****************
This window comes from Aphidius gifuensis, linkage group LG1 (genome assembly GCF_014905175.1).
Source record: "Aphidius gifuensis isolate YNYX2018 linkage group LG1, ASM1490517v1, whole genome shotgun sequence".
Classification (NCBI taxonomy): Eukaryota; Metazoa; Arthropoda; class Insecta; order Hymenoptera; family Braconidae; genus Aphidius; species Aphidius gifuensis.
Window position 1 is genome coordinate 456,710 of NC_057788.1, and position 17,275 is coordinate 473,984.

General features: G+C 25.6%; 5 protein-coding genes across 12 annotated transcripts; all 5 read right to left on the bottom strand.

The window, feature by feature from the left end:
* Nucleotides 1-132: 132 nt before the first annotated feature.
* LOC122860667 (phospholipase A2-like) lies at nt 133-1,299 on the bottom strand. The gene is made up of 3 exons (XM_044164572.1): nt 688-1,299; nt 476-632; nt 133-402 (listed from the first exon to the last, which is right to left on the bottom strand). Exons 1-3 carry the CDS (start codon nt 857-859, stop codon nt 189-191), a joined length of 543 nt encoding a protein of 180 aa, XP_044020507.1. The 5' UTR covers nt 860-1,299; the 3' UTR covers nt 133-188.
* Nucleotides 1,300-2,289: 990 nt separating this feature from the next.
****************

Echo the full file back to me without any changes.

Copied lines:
This window comes from Aphidius gifuensis, linkage group LG1 (genome assembly GCF_014905175.1).
Source record: "Aphidius gifuensis isolate YNYX2018 linkage group LG1, ASM1490517v1, whole genome shotgun sequence".
Classification (NCBI taxonomy): Eukaryota; Metazoa; Arthropoda; class Insecta; order Hymenoptera; family Braconidae; genus Aphidius; species Aphidius gifuensis.
Window position 1 is genome coordinate 456,710 of NC_057788.1, and position 17,275 is coordinate 473,984.

General features: G+C 25.6%; 5 protein-coding genes across 12 annotated transcripts; all 5 read right to left on the bottom strand.

The window, feature by feature from the left end:
* Nucleotides 1-132: 132 nt before the first annotated feature.
* LOC122860667 (phospholipase A2-like) lies at nt 133-1,299 on the bottom strand. The gene is made up of 3 exons (XM_044164572.1): nt 688-1,299; nt 476-632; nt 133-402 (listed from the first exon to the last, which is right to left on the bottom strand). Exons 1-3 carry the CDS (start codon nt 857-859, stop codon nt 189-191), a joined length of 543 nt encoding a protein of 180 aa, XP_044020507.1. The 5' UTR covers nt 860-1,299; the 3' UTR covers nt 133-188.
* Nucleotides 1,300-2,289: 990 nt separating this feature from the next.